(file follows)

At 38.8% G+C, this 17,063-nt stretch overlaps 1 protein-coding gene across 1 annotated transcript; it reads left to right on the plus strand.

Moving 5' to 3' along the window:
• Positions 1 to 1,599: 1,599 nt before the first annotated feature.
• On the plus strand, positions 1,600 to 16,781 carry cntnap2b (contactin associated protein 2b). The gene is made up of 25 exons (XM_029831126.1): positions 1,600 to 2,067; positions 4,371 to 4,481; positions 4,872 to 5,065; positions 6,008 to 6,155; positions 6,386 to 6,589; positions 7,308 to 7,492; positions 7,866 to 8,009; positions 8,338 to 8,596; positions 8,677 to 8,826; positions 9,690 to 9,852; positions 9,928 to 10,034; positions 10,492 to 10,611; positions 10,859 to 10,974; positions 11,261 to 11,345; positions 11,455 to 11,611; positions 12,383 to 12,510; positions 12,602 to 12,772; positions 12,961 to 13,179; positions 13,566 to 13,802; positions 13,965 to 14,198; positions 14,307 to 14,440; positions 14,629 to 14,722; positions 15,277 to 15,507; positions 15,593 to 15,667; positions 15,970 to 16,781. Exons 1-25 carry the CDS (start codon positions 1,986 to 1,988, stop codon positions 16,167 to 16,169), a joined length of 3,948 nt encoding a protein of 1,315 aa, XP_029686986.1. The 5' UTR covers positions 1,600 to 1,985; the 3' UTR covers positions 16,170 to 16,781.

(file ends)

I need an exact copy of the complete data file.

At 38.8% G+C, this 17,063-nt stretch overlaps 1 protein-coding gene across 1 annotated transcript; it reads left to right on the plus strand.

Moving 5' to 3' along the window:
• Positions 1 to 1,599: 1,599 nt before the first annotated feature.
• On the plus strand, positions 1,600 to 16,781 carry cntnap2b (contactin associated protein 2b). The gene is made up of 25 exons (XM_029831126.1): positions 1,600 to 2,067; positions 4,371 to 4,481; positions 4,872 to 5,065; positions 6,008 to 6,155; positions 6,386 to 6,589; positions 7,308 to 7,492; positions 7,866 to 8,009; positions 8,338 to 8,596; positions 8,677 to 8,826; positions 9,690 to 9,852; positions 9,928 to 10,034; positions 10,492 to 10,611; positions 10,859 to 10,974; positions 11,261 to 11,345; positions 11,455 to 11,611; positions 12,383 to 12,510; positions 12,602 to 12,772; positions 12,961 to 13,179; positions 13,566 to 13,802; positions 13,965 to 14,198; positions 14,307 to 14,440; positions 14,629 to 14,722; positions 15,277 to 15,507; positions 15,593 to 15,667; positions 15,970 to 16,781. Exons 1-25 carry the CDS (start codon positions 1,986 to 1,988, stop codon positions 16,167 to 16,169), a joined length of 3,948 nt encoding a protein of 1,315 aa, XP_029686986.1. The 5' UTR covers positions 1,600 to 1,985; the 3' UTR covers positions 16,170 to 16,781.